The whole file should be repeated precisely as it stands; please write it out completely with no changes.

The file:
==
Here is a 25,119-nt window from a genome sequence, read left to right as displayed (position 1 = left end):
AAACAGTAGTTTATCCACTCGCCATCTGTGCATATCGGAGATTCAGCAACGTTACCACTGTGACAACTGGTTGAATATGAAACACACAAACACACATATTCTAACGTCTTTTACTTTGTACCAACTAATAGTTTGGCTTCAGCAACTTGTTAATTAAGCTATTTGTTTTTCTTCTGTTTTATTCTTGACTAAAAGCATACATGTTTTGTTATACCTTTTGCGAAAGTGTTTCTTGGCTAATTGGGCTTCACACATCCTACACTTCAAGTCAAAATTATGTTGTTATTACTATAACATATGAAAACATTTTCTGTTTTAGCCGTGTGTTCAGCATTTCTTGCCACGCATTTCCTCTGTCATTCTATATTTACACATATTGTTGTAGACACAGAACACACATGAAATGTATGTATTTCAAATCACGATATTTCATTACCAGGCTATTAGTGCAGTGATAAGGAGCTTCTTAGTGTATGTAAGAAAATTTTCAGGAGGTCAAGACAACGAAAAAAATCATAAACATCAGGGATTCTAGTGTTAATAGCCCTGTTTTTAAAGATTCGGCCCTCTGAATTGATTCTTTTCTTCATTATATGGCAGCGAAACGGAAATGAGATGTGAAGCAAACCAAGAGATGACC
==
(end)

Here is a 25,119-nt window from a genome sequence, read left to right as displayed (position 1 = left end):
AAACAGTAGTTTATCCACTCGCCATCTGTGCATATCGGAGATTCAGCAACGTTACCACTGTGACAACTGGTTGAATATGAAACACACAAACACACATATTCTAACGTCTTTTACTTTGTACCAACTAATAGTTTGGCTTCAGCAACTTGTTAATTAAGCTATTTGTTTTTCTTCTGTTTTATTCTTGACTAAAAGCATACATGTTTTGTTATACCTTTTGCGAAAGTGTTTCTTGGCTAATTGGGCTTCACACATCCTACACTTCAAGTCAAAATTATGTTGTTATTACTATAACATATGAAAACATTTTCTGTTTTAGCCGTGTGTTCAGCATTTCTTGCCACGCATTTCCTCTGTCATTCTATATTTACACATATTGTTGTAGACACAGAACACACATGAAATGTATGTATTTCAAATCACGATATTTCATTACCAGGCTATTAGTGCAGTGATAAGGAGCTTCTTAGTGTATGTAAGAAAATTTTCAGGAGGTCAAGACAACGAAAAAAATCATAAACATCAGGGATTCTAGTGTTAATAGCCCTGTTTTTAAAGATTCGGCCCTCTGAATTGATTCTTTTCTTCATTATATGGCAGCGAAACGGAAATGAGATGTGAAGCAAACCAAGAGATGACC